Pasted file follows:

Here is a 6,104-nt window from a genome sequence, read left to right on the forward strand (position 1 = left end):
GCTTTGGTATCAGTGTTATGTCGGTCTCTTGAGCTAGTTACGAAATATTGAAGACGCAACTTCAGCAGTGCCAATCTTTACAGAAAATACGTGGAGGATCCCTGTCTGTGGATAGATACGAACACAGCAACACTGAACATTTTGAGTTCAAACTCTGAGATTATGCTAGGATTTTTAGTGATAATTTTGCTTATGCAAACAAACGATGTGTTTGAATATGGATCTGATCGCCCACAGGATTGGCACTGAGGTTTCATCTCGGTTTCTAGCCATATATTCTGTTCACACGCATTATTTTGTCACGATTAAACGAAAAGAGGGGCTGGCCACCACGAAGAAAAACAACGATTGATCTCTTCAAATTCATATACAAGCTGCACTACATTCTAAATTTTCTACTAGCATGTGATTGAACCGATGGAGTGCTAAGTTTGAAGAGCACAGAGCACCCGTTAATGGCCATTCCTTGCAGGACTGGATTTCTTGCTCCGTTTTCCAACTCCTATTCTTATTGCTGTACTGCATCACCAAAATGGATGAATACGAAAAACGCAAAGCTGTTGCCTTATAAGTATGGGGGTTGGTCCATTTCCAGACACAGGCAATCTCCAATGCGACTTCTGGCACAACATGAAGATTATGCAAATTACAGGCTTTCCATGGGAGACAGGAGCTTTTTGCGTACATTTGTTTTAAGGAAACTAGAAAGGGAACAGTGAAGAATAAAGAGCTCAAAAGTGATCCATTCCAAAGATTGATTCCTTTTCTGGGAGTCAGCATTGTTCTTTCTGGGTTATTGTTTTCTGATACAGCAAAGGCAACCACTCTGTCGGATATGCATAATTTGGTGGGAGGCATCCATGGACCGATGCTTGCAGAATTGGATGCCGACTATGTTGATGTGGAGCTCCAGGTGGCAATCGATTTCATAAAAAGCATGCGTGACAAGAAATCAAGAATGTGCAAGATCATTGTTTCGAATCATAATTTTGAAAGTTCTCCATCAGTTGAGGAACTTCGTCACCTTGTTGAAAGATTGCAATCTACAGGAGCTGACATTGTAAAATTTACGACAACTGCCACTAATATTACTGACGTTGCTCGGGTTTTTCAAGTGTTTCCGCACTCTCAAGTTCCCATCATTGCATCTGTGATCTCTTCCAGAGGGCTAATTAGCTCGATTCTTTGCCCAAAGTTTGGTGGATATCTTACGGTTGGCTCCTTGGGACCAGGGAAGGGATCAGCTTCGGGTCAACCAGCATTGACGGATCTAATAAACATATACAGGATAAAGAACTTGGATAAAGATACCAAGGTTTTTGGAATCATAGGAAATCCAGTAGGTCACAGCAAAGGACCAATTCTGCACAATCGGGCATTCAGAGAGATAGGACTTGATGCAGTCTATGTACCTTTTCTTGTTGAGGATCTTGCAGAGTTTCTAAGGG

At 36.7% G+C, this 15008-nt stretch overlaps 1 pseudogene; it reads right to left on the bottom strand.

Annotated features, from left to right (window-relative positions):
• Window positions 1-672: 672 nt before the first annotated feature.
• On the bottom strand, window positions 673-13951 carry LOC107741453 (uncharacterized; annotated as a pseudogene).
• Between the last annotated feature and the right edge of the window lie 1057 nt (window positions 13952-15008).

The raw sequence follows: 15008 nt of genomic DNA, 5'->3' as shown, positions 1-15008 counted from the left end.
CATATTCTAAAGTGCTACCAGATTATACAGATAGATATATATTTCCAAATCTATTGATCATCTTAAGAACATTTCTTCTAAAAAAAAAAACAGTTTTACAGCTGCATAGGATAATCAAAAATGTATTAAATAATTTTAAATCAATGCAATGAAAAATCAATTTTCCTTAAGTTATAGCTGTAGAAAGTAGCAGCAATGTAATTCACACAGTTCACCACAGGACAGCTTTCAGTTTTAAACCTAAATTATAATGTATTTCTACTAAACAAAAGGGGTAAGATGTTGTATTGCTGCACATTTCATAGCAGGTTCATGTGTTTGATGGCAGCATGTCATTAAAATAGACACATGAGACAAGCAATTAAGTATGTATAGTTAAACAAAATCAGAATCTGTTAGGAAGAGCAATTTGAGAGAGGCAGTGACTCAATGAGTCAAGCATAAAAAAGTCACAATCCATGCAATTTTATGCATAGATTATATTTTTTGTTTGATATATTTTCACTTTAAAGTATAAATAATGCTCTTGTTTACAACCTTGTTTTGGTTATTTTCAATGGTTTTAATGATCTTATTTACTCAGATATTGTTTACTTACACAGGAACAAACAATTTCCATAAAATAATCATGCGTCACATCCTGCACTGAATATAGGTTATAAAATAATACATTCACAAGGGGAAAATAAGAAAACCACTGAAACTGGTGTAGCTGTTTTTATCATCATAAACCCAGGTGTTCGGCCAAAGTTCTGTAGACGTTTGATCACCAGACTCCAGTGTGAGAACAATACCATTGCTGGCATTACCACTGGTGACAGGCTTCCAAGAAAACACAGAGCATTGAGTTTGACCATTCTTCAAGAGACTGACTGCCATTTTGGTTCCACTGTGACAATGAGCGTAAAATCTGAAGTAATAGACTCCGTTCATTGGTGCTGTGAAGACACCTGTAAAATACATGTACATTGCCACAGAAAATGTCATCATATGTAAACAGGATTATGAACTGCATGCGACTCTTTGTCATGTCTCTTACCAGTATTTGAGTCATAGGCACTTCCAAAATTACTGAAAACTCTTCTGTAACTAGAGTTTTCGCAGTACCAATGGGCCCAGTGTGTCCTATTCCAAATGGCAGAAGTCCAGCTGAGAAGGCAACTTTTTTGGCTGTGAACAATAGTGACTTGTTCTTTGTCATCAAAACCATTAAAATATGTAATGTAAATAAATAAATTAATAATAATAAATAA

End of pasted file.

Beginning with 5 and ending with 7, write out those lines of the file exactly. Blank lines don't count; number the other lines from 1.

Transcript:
• Window positions 1-672: 672 nt before the first annotated feature.
• On the bottom strand, window positions 673-13951 carry LOC107741453 (uncharacterized; annotated as a pseudogene).
• Between the last annotated feature and the right edge of the window lie 1057 nt (window positions 13952-15008).